During the Second World War Lemon was made Director-General of Aircraft Production and received a knighthood in the 1941 New Year's Honours list. He retired from the railway in 1948 and died in Epsom in 1954.
Sir William Stanier
William Stanier was born in Swindon, where his father worked for the Great Western Railway (GWR) as William Dean's Chief Clerk, and educated at Swindon High School and also, for a single year, at Wycliffe College.
In 1891 he followed his father into a career with the GWR, initially as an office boy and then for five years as an apprentice in the workshops. Between 1897 and 1900 he worked in the Drawing Office as a draughtsman, before becoming Inspector of Materials in 1900. In 1904, George Jackson Churchward appointed him as Assistant to the Divisional Locomotive Superintendent in London. In 1912 He returned to Swindon to become the Assistant Works Manager and in 1920 was promoted to the post of Works Manager.
In late 1931, he was "headhunted" by Sir Josiah Stamp, chairman of the London, Midland and Scottish Railway (LMS) to become the Chief Mechanical Engineer (CME) of that railway from 1 January 1932. He was charged with introducing modern and more powerful locomotive designs, using his knowledge gained at Swindon with the GWR. Stanier built many other very successful designs for the LMS, especially the "Black 5" mixed traffic 4-6-0, and the 8F 2-8-0 freight locomotives. His Coronation Scot set a new British record of 114mph, beating the previous record set by a Gresley A4.
During WWII he worked as a consultant for the Ministry of Supply and retired in 1944. He was knighted on 9 February 1943 and elected a Fellow of the Royal Society on his retirement. He was also president of the Institution of Mechanical Engineers for 1944.
He died in Rickmansworth in 1965. He had married in 1906 Ella Elizabeth, daughter of C C Morse; they had one son and one daughter.
Born in Bradford in 1887, Fairburn won a scholarship to Brasenose College, Oxford University, in 1905, gaining first class honours and being the first graduate to graduate from Oxford's new Engineering School. He then served two years under the tutelage of Henry Fowler at the Midland Railway. In 1912 Fairburn joined the Siemens Dynamo Works of Stafford, as a researcher. Between 1913 and 1916 he was assistant to the Resident Engineer on the Shildon-Newport electrification of the North Eastern Railway, being responsible for the design of overhead line electrification equipment and electric locomotives.
Fairburn served as an Experimental Officer in the Royal Flying Corps in the First World War. Afterwards, he joined English Electric as head of their railway electrification department. By 1931 he had risen to Chief Engineering Manager of the Traction Department of EE and had been involved in electrification schemes in forty-nine countries and helped the development of diesel locomotives.
In 1934 Fairburn joined the London, Midland and Scottish Railway (LMS) as Chief Electrical Engineer. In 1938 he was appointed Deputy Chief Mechanical Engineer (CME) under William Stanier. Fairburn was made Acting CME when Stanier was called away on war work in 1942 and was officially made CME on Stanier's retirement in 1944. During war-time, production of new locomotives was to the proven designs of Stanier, The only locomotive of his brief reign to emerge being that of the LMS Fairburn 2-6-4T, a modified version of the LMS Stanier 2-6-4T.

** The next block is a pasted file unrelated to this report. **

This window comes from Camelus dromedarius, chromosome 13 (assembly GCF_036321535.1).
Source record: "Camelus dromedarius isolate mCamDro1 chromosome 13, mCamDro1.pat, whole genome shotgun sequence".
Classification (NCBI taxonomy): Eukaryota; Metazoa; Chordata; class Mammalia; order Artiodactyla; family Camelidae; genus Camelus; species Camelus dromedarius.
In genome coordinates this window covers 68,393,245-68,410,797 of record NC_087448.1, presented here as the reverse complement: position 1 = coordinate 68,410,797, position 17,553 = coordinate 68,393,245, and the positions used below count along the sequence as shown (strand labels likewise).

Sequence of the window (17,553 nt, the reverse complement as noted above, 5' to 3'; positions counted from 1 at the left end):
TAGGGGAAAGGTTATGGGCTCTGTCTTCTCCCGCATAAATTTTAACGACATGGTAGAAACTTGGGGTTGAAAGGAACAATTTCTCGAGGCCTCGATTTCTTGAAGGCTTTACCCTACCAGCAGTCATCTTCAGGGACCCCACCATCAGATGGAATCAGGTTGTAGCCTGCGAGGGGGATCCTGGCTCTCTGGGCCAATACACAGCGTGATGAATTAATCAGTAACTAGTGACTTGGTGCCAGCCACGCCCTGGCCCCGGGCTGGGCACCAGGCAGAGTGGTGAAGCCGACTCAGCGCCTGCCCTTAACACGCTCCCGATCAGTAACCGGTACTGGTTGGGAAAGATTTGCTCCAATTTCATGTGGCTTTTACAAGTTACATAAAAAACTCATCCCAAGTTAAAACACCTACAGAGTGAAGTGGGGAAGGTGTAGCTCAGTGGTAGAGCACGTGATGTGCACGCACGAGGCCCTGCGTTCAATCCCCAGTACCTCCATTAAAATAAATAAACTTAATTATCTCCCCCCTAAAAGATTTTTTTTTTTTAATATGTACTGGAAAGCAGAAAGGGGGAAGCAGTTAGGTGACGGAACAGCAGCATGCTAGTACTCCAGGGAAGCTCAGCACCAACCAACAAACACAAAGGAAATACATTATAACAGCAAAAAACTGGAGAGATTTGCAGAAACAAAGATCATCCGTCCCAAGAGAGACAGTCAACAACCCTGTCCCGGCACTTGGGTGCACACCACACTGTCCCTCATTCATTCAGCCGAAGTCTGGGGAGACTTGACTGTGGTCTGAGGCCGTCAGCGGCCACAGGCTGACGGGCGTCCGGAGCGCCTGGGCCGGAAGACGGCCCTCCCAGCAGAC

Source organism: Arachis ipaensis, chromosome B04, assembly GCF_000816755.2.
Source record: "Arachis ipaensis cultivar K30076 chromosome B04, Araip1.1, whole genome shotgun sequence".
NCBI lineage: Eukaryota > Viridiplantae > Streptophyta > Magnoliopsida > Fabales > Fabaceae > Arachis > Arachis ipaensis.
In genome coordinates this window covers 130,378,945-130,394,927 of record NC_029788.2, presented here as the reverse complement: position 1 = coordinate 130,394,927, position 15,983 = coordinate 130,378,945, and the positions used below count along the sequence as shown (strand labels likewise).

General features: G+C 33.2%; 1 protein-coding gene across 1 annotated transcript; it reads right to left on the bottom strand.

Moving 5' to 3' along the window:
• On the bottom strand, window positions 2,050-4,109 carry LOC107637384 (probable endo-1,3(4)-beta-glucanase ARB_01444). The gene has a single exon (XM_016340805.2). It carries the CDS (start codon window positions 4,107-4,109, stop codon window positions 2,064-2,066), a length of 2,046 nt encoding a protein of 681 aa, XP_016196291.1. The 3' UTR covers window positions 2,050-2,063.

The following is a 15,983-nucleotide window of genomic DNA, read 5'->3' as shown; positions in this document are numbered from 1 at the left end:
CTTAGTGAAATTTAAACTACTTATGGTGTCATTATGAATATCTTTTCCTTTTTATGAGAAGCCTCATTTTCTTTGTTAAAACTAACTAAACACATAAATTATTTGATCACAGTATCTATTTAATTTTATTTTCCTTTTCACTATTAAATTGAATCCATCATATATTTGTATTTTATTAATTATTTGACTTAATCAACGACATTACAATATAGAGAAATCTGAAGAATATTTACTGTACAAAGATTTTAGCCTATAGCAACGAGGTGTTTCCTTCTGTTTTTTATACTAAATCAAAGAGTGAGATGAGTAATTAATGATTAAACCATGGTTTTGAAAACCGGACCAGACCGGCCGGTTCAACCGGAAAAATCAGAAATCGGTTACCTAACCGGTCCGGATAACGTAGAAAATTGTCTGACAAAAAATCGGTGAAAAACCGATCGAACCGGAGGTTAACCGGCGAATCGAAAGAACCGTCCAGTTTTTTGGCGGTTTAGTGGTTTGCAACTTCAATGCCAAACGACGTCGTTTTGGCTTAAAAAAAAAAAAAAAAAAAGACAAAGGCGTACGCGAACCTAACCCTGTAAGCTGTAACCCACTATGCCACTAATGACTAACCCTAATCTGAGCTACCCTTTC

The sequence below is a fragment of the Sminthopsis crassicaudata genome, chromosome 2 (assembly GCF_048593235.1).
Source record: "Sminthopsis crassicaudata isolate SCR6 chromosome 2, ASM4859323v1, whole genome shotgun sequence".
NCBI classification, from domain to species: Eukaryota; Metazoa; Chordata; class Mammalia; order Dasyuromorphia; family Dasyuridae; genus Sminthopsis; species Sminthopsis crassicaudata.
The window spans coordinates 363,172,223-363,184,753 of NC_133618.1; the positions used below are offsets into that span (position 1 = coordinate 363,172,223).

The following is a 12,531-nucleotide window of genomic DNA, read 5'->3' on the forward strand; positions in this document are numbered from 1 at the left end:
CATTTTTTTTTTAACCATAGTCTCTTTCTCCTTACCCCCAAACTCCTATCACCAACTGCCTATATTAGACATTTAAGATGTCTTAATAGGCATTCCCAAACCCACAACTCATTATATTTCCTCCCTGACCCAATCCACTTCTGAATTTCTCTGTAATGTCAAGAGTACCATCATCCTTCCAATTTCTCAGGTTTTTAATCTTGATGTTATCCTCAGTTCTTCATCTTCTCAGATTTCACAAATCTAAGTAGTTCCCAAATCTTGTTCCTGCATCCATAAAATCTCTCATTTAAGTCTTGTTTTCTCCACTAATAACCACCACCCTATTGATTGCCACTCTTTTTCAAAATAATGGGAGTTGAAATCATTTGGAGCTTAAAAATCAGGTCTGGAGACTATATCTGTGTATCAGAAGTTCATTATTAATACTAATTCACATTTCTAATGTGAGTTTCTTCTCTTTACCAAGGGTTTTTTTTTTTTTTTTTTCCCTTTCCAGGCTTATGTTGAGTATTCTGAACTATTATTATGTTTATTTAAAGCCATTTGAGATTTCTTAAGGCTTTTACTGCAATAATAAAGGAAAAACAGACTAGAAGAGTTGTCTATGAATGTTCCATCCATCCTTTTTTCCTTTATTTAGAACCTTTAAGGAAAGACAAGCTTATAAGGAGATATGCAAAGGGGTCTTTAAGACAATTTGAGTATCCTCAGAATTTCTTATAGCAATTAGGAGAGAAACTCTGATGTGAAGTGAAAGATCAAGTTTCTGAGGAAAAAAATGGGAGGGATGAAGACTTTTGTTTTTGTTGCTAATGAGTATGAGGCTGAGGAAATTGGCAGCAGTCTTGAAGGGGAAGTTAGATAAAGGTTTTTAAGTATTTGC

Fairburn died of a heart attack aged 58 on 12 October 1945.
Henry Ivatt was born in Dublin in 1886, the son of Henry A. Ivatt, who later that year was appointed Chief Mechanical Engineer of the Great Southern and Western Railway in Ireland. He was educated at Uppingham School. In 1904, he started an apprenticeship at the Crewe Works of the London and North Western Railway (LNWR). After working in the drawing office, he became head of experimental locomotive work. He was appointed as Assistant Foreman at Crewe North Shed in 1909, and a year later became Assistant Outdoor Machinery Superintendent.
During the 1914-1918 Great War Ivatt served on the staff of the Director of Transport in France. After the war, he became Assistant Locomotive Superintendent of the North Staffordshire Railway (NSR) at Stoke-on-Trent in 1919.
Under the Railways Act 1921, the NSR was absorbed (in 1923) into the London, Midland and Scottish Railway (LMS).
He was transferred to Derby Works in 1928 and appointed Locomotive Works Superintendent in 1931. At the end of 1932 Ivatt moved to Glasgow, becoming Divisional Mechanical Engineer, Scotland. He returned to England in 1937 as Principal Assistant for Locomotives to the Chief Mechanical Engineer (CME), William Stanier.
On his retirement in 1944, Stanier was succeeded as CME by Charles Fairburn. When Fairburn died suddenly in October 1945, a new shortlist was prepared and Ivatt, the senior candidate, with significant LMS locomotive experience, was appointed CME on 1 February 1946. Robert Riddles, the other notable candidate for the post, was promoted to the board as Vice-President of the LMS.
As CME in post-war austerity Britain, Ivatt continued to build standard existing LMS locomotive types for which parts were readily available. Two additional LMS Princess Coronation Class 4-6-2 express locomotives were built and several modified black fives and the work of 'rebuilding' the Royal Scot and Patriot classes continued. The LMS Ivatt Class 4 2-6-0 was introduced as well as the notable "Mickey Mouse" LMS Ivatt Class 2 2-6-0 and LMS Ivatt Class 2 2-6-2T, built to replace life expired 19th century branch line 0-6-0 and motor train 2-4-2T locomotive types, and the Class WT 2-6-4T locomotives for the Northern Counties Committee. The famous Ivatt twins, diesel-electric locomotives numbered 10000 and 10001, built by the LMS at Derby in association with English Electric were Britain's first main-line diesel locomotives and were designed to operate singly or in pairs.
On nationalisation in 1948, Riddles became CME of British Railways, whilst Ivatt remained as CME of the London Midland Region until his retirement in 1951. From mid-1951 Ivatt was a consultant and director of Brush-Bagnall Traction, later becoming their General Manager. The first main line diesel locomotives built by Brush, the Ceylon Government Railways class M1, delivered in 1953-55 have a noticeable similarity to LMS 10000 and 10001. Following the demise of Brush-Bagnall Traction, Ivatt became a director of Brush Traction where he was involved with the building of the Brush Type 2 locomotives. He retired as a director in 1957 but was retained as a consultant until 1964.